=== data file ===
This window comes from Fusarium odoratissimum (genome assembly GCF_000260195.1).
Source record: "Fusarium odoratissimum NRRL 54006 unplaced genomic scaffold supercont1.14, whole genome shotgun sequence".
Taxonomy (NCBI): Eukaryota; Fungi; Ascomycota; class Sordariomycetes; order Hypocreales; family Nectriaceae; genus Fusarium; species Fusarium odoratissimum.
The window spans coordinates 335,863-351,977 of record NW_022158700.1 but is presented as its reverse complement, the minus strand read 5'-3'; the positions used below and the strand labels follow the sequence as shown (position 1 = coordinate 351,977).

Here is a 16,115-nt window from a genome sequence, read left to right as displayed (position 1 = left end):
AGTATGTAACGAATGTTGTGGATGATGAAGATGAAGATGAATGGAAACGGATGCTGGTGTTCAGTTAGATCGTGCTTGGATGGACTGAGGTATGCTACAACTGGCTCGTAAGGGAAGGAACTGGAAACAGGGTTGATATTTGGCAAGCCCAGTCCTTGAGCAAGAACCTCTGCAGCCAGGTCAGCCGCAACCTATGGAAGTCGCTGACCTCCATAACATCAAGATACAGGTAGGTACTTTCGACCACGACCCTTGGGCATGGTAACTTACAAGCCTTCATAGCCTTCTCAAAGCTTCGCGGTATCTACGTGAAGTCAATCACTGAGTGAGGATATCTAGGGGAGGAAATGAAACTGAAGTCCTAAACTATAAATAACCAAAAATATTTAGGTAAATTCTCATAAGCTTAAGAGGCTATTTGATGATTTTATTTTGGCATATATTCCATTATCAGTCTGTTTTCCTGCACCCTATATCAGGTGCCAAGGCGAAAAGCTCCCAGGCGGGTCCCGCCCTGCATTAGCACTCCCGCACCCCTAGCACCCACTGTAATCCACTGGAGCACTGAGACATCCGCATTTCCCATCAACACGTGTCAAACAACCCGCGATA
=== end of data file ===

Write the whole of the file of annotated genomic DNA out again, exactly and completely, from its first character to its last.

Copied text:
This window comes from Fusarium odoratissimum (genome assembly GCF_000260195.1).
Source record: "Fusarium odoratissimum NRRL 54006 unplaced genomic scaffold supercont1.14, whole genome shotgun sequence".
Taxonomy (NCBI): Eukaryota; Fungi; Ascomycota; class Sordariomycetes; order Hypocreales; family Nectriaceae; genus Fusarium; species Fusarium odoratissimum.
The window spans coordinates 335,863-351,977 of record NW_022158700.1 but is presented as its reverse complement, the minus strand read 5'-3'; the positions used below and the strand labels follow the sequence as shown (position 1 = coordinate 351,977).

Here is a 16,115-nt window from a genome sequence, read left to right as displayed (position 1 = left end):
AGTATGTAACGAATGTTGTGGATGATGAAGATGAAGATGAATGGAAACGGATGCTGGTGTTCAGTTAGATCGTGCTTGGATGGACTGAGGTATGCTACAACTGGCTCGTAAGGGAAGGAACTGGAAACAGGGTTGATATTTGGCAAGCCCAGTCCTTGAGCAAGAACCTCTGCAGCCAGGTCAGCCGCAACCTATGGAAGTCGCTGACCTCCATAACATCAAGATACAGGTAGGTACTTTCGACCACGACCCTTGGGCATGGTAACTTACAAGCCTTCATAGCCTTCTCAAAGCTTCGCGGTATCTACGTGAAGTCAATCACTGAGTGAGGATATCTAGGGGAGGAAATGAAACTGAAGTCCTAAACTATAAATAACCAAAAATATTTAGGTAAATTCTCATAAGCTTAAGAGGCTATTTGATGATTTTATTTTGGCATATATTCCATTATCAGTCTGTTTTCCTGCACCCTATATCAGGTGCCAAGGCGAAAAGCTCCCAGGCGGGTCCCGCCCTGCATTAGCACTCCCGCACCCCTAGCACCCACTGTAATCCACTGGAGCACTGAGACATCCGCATTTCCCATCAACACGTGTCAAACAACCCGCGATA